|Project by thetinman||posted 05-03-2014 05:38 PM||2778 views||10 times favorited||10 comments|
EDIT: THIS PROJECT WAS EDITED ONLY TO ADD A LINK TO THE DRESSED OUT TABLESAW
This project is part of a bundle of projects building some basic shop tools and table saw jigs. The project series concludes with dressing out the table saw. As each project is posted links are added to the items in the list to keep everything bundled.
ZC Plug for Factory Plate http://lumberjocks.com/projects/99601
T-Square – Circle Saw – Router Guide http://lumberjocks.com/projects/100650
Dowel Cutting Jig http://lumberjocks.com/projects/100728
Tablesaw Push Sticks http://lumberjocks.com/projects/100725
Pimped out Table saw: Router Table, Router Fence, Left Side Table, Out feed Table, Shelves/Cabinets
There have been many different designs for tenon jigs through the years. This is my interpretation. There is really nothing in this design that has not been done before. I just eliminated what I haven’t liked in some designs and put the things I did like into this one. For example, I like a tall fence to hold tall pieces vertically. I like a wide fence to hold wide pieces vertically. I’ve never made an angled tenon in my life but I never say I won’t. So I’ve designed it with plenty of room to add “swivel pie” fences anytime I want to. Since I’m doing a series of shop tools/jigs with new woodworkers in mind, I changed the design to make it easier to build without any special tools. The one I’ve used for years used dado joints. This one uses dowels. If you can drill and put in a screw you can drill and put in a dowel. Speaking of screws, the only screws in this project are those used temporarily during assembly and those on the sacrificial fences so that they can be replaced as needed.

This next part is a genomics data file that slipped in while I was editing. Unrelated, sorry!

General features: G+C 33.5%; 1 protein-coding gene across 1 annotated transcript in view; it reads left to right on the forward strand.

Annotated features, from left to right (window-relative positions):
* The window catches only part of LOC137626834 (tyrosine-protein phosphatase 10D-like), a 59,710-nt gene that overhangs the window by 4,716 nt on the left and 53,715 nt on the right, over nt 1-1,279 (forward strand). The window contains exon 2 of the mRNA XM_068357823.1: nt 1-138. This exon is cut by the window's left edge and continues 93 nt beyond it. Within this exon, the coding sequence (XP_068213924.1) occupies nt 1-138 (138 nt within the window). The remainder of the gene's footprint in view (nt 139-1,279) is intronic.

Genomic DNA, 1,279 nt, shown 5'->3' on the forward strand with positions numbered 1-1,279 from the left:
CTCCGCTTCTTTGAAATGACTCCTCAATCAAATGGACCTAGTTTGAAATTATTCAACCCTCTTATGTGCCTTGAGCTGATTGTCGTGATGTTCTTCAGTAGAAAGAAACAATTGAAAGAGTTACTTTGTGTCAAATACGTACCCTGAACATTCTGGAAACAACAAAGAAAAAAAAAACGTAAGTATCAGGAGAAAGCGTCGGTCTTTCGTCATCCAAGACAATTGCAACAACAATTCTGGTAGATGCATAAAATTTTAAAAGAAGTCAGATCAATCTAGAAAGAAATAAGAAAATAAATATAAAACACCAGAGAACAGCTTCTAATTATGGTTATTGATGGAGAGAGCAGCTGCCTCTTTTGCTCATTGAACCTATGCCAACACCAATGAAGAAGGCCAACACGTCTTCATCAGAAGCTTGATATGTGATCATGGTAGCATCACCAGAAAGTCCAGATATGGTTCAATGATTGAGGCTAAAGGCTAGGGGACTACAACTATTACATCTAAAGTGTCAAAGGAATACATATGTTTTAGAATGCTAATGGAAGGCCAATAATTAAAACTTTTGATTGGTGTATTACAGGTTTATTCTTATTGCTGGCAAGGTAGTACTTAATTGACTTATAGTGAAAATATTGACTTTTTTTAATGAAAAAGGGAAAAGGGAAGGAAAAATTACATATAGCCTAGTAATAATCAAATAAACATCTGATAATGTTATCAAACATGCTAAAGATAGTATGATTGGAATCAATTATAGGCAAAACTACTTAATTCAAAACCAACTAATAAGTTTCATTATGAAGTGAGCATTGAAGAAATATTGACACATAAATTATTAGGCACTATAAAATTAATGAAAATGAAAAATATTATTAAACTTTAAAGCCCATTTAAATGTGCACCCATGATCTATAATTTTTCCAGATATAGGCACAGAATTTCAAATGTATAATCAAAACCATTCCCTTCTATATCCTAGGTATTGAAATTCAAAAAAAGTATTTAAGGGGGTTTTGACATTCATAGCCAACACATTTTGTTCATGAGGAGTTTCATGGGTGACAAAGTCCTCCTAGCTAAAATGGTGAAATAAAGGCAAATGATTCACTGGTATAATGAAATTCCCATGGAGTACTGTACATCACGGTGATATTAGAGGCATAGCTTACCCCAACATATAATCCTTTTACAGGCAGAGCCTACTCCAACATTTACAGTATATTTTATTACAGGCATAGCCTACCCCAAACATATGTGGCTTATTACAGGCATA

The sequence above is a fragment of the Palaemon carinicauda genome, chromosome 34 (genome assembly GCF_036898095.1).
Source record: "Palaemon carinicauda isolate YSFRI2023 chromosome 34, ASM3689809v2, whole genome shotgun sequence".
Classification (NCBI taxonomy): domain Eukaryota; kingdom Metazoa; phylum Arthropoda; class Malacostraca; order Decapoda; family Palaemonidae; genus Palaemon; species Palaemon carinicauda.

If you look at the layout sketch you see that it does not match the one I built. The sketch is the basic working jig. There is no difference in how it is used or how it performs. You can build to the sketch and have a fine tenon/lap joint jig. I want to encourage making changes, if the builder wants to make it his/her own design. I just got a bit carried away trying to show how the jig could be modified as long as you paid attention to all the basic structure of the design. Maybe I got a bit frivolous, but I kind of like it.